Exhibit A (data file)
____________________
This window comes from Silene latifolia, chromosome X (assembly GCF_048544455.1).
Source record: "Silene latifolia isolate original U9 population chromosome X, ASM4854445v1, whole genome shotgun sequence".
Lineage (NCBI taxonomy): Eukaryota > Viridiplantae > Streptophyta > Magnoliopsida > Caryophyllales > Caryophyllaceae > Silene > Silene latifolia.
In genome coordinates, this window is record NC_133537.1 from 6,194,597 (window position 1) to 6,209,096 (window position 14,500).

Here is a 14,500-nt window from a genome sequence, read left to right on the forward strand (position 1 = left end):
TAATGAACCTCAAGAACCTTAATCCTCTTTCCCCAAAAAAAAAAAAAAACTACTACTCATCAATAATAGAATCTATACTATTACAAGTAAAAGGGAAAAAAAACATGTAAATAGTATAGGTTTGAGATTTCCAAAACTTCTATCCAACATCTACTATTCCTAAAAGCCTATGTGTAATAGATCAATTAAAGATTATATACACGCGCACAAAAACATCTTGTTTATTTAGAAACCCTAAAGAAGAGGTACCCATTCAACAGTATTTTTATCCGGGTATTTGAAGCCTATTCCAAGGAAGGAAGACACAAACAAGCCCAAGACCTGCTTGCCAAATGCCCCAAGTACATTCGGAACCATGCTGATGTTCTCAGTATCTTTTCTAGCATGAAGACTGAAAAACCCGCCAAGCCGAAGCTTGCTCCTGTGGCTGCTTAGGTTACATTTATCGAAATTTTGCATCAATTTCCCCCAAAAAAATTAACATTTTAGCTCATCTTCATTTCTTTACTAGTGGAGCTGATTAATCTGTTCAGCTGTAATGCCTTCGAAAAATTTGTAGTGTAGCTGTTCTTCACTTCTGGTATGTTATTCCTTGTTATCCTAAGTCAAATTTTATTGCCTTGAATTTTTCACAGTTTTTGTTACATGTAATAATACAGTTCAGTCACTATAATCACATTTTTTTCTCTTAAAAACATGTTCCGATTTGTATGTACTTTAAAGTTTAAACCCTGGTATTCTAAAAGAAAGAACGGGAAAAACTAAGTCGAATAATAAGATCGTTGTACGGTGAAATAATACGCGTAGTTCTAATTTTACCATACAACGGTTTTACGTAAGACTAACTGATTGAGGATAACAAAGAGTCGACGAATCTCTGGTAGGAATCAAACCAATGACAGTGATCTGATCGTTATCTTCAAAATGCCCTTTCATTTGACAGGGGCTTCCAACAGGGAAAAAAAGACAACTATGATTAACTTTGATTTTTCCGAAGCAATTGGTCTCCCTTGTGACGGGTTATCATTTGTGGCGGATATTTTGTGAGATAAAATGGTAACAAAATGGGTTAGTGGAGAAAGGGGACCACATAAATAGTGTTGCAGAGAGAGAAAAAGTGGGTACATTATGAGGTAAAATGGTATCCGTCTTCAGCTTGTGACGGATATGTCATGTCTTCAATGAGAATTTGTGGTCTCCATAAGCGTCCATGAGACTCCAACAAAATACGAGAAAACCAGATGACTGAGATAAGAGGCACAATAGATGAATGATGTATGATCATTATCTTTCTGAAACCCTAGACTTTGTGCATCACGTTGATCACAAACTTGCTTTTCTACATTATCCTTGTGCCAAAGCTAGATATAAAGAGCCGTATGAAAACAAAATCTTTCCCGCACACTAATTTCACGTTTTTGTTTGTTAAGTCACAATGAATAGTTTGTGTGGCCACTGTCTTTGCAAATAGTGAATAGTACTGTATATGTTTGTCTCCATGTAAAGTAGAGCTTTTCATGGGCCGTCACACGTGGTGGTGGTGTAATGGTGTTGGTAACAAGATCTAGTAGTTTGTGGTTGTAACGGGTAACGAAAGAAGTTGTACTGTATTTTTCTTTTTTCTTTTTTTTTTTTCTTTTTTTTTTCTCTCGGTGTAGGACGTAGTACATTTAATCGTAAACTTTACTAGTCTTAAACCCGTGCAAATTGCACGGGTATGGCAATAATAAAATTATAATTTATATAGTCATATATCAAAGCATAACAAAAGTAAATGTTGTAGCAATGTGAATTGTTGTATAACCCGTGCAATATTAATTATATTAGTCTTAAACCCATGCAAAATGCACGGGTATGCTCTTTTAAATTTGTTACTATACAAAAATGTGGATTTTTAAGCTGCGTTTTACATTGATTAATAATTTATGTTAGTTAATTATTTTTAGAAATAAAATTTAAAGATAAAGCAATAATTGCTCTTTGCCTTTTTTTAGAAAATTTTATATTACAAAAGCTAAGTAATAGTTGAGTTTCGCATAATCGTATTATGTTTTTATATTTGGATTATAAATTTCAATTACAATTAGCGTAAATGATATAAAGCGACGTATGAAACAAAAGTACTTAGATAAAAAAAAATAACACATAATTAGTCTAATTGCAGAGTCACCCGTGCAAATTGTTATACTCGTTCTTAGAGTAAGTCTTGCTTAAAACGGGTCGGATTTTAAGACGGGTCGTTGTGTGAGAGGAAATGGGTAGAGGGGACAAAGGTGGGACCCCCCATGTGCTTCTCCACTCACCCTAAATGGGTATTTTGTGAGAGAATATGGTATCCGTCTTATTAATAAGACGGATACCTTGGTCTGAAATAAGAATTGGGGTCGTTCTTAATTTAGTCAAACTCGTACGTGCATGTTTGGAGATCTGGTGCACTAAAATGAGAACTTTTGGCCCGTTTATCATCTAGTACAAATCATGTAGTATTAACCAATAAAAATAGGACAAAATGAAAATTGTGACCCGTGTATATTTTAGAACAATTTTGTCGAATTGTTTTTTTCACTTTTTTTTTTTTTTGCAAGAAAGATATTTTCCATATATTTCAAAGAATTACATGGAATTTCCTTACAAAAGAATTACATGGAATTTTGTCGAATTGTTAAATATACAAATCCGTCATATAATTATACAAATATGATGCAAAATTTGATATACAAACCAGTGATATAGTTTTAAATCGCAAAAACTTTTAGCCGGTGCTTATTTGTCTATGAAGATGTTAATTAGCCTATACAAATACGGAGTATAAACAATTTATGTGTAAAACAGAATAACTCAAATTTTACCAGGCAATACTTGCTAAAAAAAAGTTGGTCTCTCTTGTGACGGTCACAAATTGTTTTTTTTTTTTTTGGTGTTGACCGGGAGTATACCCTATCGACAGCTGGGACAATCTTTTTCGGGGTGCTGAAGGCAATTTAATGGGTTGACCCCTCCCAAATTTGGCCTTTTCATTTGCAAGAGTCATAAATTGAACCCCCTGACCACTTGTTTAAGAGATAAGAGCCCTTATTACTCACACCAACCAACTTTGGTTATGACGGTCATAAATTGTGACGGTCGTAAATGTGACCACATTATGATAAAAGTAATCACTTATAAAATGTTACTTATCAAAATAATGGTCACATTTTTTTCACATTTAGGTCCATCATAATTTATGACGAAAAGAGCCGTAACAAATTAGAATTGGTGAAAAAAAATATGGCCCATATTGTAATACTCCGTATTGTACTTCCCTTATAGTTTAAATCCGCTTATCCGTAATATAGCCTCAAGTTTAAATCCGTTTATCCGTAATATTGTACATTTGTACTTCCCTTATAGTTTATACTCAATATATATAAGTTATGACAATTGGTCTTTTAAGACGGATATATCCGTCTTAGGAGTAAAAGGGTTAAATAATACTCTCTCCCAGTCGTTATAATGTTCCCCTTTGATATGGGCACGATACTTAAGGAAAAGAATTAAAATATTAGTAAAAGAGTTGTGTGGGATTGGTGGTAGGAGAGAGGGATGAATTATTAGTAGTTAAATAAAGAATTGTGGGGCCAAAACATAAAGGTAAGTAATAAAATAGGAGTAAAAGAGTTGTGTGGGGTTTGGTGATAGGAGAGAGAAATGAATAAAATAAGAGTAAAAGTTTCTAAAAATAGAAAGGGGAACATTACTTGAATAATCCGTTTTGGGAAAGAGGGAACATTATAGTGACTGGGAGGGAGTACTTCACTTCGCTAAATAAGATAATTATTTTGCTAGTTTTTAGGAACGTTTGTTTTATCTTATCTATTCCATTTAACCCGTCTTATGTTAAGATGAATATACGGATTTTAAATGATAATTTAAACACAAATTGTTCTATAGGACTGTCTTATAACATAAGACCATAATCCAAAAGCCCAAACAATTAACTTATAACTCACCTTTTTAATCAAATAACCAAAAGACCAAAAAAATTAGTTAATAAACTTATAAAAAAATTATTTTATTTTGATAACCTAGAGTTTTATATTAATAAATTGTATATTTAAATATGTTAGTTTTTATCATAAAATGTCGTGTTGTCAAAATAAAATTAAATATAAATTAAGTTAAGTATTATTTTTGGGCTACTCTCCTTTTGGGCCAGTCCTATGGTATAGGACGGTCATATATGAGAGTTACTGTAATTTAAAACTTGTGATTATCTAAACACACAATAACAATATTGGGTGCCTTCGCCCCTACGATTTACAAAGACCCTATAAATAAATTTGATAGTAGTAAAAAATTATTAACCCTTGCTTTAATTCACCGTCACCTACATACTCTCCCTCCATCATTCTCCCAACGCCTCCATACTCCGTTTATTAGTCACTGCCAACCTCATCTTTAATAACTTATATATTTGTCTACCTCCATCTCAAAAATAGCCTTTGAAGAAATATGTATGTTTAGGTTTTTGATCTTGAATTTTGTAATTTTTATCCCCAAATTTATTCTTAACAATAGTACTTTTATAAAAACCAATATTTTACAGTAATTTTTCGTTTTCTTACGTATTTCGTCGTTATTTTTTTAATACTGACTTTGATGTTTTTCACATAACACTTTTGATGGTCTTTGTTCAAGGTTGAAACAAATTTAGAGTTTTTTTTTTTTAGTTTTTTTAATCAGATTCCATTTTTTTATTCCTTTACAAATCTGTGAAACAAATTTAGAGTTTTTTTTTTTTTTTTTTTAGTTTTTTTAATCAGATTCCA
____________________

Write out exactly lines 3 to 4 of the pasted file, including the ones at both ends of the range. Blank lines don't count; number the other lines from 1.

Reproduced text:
Lineage (NCBI taxonomy): Eukaryota > Viridiplantae > Streptophyta > Magnoliopsida > Caryophyllales > Caryophyllaceae > Silene > Silene latifolia.
In genome coordinates, this window is record NC_133537.1 from 6,194,597 (window position 1) to 6,209,096 (window position 14,500).